Your search found 1 match. The following is the full list of ACT testing locations in Belgium among which you can pick one to take the exam. Please know that on the test day, test takers can use any 4-function, scientific, or graphing calculator. On the table below, you can also find all test dates through 2019.
2019-2020 ACT Test Dates in Belgium
|Test Date||Registration Deadline|
|February 9, 2019||January 11, 2019|
|April 13, 2019||March 8, 2019|
|June 8, 2019||May 3, 2019|
|July 13, 2019||June 14, 2019|
|September 14, 2019||August 16, 2019|
|October 26, 2019||September 20, 2019|
|December 14, 2019||November 8, 2019|
|February 8, 2020||January 10, 2020|
|April 4, 2020||February 28, 2020|
|June 13, 2020||May 8, 2020|
|July 18, 2020||June 19, 2020|
ACT Test Centers in Belgium
|City||Center Name||Center Code|
|Brussels||International School of Brussels||865190|
More about Belgium
- IAMHIGHER: Latest statistics of population in the country of Belgium, including languages spoken, urban population, birth rate, fertility rate and life expectancy for both men and women.
Belgium borders the North Sea in the north-west, the Netherlands in the north, Germany in the east, Luxembourg in the south-east and France in the south and west. The Flemish lowland, Lower Belgium, consists of the up to 30 m high dunes along the only 65.5 km long North Sea coast, a polded marsh border up to 15 km wide as well as deck sand and gravel slabs. This slightly undulating terrain, on average 10–30 m high, which has mostly sandy and in places sandy-loamy soils, reaches heights of up to 100 m above sea level towards the Meuse. Central Belgium is predominantly from Tertiary, in Haspengau hill country built up from layers of chalk, rising from north to south from 80 m above sea level to 200 m above sea level. The watershed between the Scheldt and Maas runs through the fertile loess loam plateaus (Haspengau, Hainaut, Brabant Plateau). Check shoefrantics to see Belgium Travel Destinations.
High Belgium begins south of the Maas-Sambre furrow with its coal-bearing seams . It consists of the broad foothills of the Ardennes (Herver Land, Condroz, Famenne, Fagne), the wooded Ardennes, cut by deep valleys, with their extensive high plateaus and the lowland plains of Belgian Lorraine in the south, which leads over to the Paris basin. The highest point in Belgium, the Botrange, is located in the High Fens at 694 m above sea level.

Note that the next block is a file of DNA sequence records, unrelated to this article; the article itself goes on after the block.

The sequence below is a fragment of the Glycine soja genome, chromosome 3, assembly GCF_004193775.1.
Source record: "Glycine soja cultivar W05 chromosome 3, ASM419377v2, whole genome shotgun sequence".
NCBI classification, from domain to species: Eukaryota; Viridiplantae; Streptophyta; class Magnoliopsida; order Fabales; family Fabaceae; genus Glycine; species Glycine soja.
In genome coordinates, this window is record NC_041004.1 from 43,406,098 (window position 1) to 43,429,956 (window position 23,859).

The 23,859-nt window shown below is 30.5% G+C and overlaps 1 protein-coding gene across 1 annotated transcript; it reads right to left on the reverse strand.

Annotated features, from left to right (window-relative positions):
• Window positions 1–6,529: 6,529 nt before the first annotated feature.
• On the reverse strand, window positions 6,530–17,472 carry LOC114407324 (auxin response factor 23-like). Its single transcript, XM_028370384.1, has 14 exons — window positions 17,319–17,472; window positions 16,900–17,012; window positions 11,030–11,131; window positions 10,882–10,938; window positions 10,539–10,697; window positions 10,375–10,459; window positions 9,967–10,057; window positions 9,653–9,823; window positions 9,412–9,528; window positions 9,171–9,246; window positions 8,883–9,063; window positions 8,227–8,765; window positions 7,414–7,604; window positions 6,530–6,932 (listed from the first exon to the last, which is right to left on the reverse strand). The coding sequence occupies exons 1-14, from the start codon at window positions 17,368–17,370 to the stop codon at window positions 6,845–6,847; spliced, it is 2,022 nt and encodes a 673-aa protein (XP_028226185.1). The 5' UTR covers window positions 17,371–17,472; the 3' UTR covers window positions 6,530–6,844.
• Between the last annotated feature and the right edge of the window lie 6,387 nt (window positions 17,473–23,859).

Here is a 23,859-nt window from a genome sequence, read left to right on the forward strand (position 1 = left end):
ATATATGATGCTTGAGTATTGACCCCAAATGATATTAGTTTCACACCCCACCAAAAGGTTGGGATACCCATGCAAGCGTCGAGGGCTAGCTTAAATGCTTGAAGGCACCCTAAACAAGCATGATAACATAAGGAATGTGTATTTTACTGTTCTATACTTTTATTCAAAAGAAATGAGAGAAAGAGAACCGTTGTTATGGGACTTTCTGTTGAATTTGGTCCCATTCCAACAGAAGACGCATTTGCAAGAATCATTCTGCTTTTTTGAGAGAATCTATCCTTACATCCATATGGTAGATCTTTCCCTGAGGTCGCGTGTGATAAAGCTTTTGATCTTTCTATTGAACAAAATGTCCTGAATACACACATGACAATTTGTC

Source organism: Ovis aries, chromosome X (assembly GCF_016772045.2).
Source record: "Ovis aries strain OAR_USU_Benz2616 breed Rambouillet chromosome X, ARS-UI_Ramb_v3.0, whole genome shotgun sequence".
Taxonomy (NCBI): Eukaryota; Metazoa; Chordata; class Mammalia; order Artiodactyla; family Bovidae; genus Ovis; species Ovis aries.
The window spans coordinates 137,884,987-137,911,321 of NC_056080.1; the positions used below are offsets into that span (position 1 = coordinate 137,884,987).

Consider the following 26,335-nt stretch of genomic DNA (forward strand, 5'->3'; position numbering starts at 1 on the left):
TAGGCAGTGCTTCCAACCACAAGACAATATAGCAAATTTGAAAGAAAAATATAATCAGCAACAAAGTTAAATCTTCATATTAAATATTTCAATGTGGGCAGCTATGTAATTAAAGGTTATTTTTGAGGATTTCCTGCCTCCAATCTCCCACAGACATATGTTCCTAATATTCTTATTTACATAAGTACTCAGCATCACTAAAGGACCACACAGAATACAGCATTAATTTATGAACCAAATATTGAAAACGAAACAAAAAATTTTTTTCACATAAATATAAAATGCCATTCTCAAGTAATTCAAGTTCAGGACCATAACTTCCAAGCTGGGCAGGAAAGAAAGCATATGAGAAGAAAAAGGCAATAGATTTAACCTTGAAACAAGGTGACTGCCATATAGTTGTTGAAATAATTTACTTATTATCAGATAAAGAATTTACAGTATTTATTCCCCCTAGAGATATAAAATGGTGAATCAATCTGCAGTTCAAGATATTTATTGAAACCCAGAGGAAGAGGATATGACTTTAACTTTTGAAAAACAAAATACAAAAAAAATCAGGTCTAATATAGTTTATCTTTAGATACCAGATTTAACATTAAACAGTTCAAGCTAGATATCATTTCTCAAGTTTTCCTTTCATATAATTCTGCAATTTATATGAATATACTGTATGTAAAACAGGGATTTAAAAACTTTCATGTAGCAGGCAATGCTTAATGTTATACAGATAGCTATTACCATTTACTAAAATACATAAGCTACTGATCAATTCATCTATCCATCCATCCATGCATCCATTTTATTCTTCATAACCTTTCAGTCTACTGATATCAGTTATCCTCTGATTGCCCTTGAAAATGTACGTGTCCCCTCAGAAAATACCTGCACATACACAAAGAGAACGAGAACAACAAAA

The Paleozoic layers of the Ardennes, parts of the foreland and the Meuse-Sambre furrow were strongly folded in the Variscan mountain formation. The steep strata of Belgian Lorraine reach heights between 300 and 450 m above sea level.
The main rivers are the Meuse, the Scheldt and the Sambre, which are connected by an extensive network of canals. The Albert Canal connects the Meuse near Liège with Antwerp and the Scheldt, the Charleroi-Brussels Canal and the Brussels-Rupel Canal connect the Scheldt with the Sambre.
The Belgian population structure is decisively shaped by the contrasts between Dutch-speaking Flemings (around 59% of the Belgian population) and French-speaking Walloons or Francophones in the Brussels region (around 40%). The cultural and to some extent also economic differences in Belgium were taken into account by creating three regions and three communities (see section State and Society, Administration). 57.5% of Belgians live in Flanders (2016), 32.0% in Wallonia and 10.5% in the Brussels region. On the German-speaking population living in the Eupen area and Sankt Sankt Vith lives, this accounts for only 0.7%. The Flemish-Walloon language border, which has hardly changed since the Middle Ages, runs roughly south of the Menen – Ronse – Geraadsbergen – Halle – Overijsse – Tienen – Tongern – Voeren urban line. Brussels, which has been under French influence since Burgundian times, is a bilingual island (with a predominantly French-speaking part) in the Flemish-speaking area. Although the Flemings have made up the majority of the population since the founding of the Belgian state, the key positions in the state and economy were for a long time predominantly occupied by Walloons. Since the proportion of the Walloon population in relation to the Flemish population has decreased in the last decades, the old Walloon industrial areas are in crisis and the economic focus has shifted to the Flemish part of the country, the Flemings gained considerable influence. The number of foreigners is around 1.2 million (mainly Italians, French, Dutch and Moroccans).
With a population density of 376 residents per km 2 (2017), Belgium is one of the most densely populated countries in the world. More than 10.0% of the total population live in the agglomeration of Brussels, which includes 18 other municipalities in addition to the capital. The areas around Antwerp, Ghent, Mons – Charleroi and Liège are also density centers. The Ardennes are sparsely populated (fewer than 50 residents per km2).
Belgium has long been an urban country in which medieval urbanism flourished more strongly and earlier than in other parts of Central and Western Europe, especially in Flanders and Brabant (Ghent, Bruges, Ypres, Antwerp, Mechelen, Leuven and Brussels).
The biggest cities in Belgium
|Largest cities (inh., As of 2019)|
The industrialization of the 19th and 20th centuries increased the tendency towards urbanization considerably. After the municipal reform in 1977, the number of independent municipalities fell from 2,359 to 589. The rural settlements in Northern Belgium are mainly single farms or row settlements. The arable landscapes of Haspenau and Hainaut have large clustered villages, while small, densely closed villages predominate in the Ardennes.